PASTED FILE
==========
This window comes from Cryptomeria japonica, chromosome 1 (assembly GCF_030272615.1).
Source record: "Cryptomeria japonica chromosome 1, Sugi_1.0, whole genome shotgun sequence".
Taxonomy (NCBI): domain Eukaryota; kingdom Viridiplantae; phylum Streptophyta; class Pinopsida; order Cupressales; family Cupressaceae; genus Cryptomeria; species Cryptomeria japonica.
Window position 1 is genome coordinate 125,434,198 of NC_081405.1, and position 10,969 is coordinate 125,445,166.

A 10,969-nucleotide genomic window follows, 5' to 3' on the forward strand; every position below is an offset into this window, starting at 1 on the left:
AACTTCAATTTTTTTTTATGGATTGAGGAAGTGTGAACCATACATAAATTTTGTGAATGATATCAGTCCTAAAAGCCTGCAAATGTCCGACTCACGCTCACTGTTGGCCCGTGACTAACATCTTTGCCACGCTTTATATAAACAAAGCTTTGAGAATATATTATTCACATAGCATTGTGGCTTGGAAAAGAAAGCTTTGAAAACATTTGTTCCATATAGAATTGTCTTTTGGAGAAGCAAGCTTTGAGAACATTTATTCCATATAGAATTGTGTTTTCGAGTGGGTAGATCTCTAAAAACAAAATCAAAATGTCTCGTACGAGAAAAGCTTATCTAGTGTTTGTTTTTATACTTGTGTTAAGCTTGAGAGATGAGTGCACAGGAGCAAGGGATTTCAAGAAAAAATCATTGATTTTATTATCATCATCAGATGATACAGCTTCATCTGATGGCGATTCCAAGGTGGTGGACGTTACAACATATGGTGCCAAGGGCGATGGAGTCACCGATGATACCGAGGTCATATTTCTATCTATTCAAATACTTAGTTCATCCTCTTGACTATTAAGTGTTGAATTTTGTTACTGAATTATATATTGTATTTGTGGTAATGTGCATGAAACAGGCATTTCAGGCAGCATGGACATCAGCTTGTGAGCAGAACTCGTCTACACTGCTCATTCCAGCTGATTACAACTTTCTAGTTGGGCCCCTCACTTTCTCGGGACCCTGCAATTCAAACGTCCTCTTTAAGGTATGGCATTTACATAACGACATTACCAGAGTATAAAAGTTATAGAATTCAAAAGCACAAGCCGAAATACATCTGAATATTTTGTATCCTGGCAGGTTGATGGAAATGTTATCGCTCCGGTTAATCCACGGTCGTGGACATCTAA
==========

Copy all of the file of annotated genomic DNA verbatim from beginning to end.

This window comes from Cryptomeria japonica, chromosome 1 (assembly GCF_030272615.1).
Source record: "Cryptomeria japonica chromosome 1, Sugi_1.0, whole genome shotgun sequence".
Taxonomy (NCBI): domain Eukaryota; kingdom Viridiplantae; phylum Streptophyta; class Pinopsida; order Cupressales; family Cupressaceae; genus Cryptomeria; species Cryptomeria japonica.
Window position 1 is genome coordinate 125,434,198 of NC_081405.1, and position 10,969 is coordinate 125,445,166.

A 10,969-nucleotide genomic window follows, 5' to 3' on the forward strand; every position below is an offset into this window, starting at 1 on the left:
AACTTCAATTTTTTTTTATGGATTGAGGAAGTGTGAACCATACATAAATTTTGTGAATGATATCAGTCCTAAAAGCCTGCAAATGTCCGACTCACGCTCACTGTTGGCCCGTGACTAACATCTTTGCCACGCTTTATATAAACAAAGCTTTGAGAATATATTATTCACATAGCATTGTGGCTTGGAAAAGAAAGCTTTGAAAACATTTGTTCCATATAGAATTGTCTTTTGGAGAAGCAAGCTTTGAGAACATTTATTCCATATAGAATTGTGTTTTCGAGTGGGTAGATCTCTAAAAACAAAATCAAAATGTCTCGTACGAGAAAAGCTTATCTAGTGTTTGTTTTTATACTTGTGTTAAGCTTGAGAGATGAGTGCACAGGAGCAAGGGATTTCAAGAAAAAATCATTGATTTTATTATCATCATCAGATGATACAGCTTCATCTGATGGCGATTCCAAGGTGGTGGACGTTACAACATATGGTGCCAAGGGCGATGGAGTCACCGATGATACCGAGGTCATATTTCTATCTATTCAAATACTTAGTTCATCCTCTTGACTATTAAGTGTTGAATTTTGTTACTGAATTATATATTGTATTTGTGGTAATGTGCATGAAACAGGCATTTCAGGCAGCATGGACATCAGCTTGTGAGCAGAACTCGTCTACACTGCTCATTCCAGCTGATTACAACTTTCTAGTTGGGCCCCTCACTTTCTCGGGACCCTGCAATTCAAACGTCCTCTTTAAGGTATGGCATTTACATAACGACATTACCAGAGTATAAAAGTTATAGAATTCAAAAGCACAAGCCGAAATACATCTGAATATTTTGTATCCTGGCAGGTTGATGGAAATGTTATCGCTCCGGTTAATCCACGGTCGTGGACATCTAA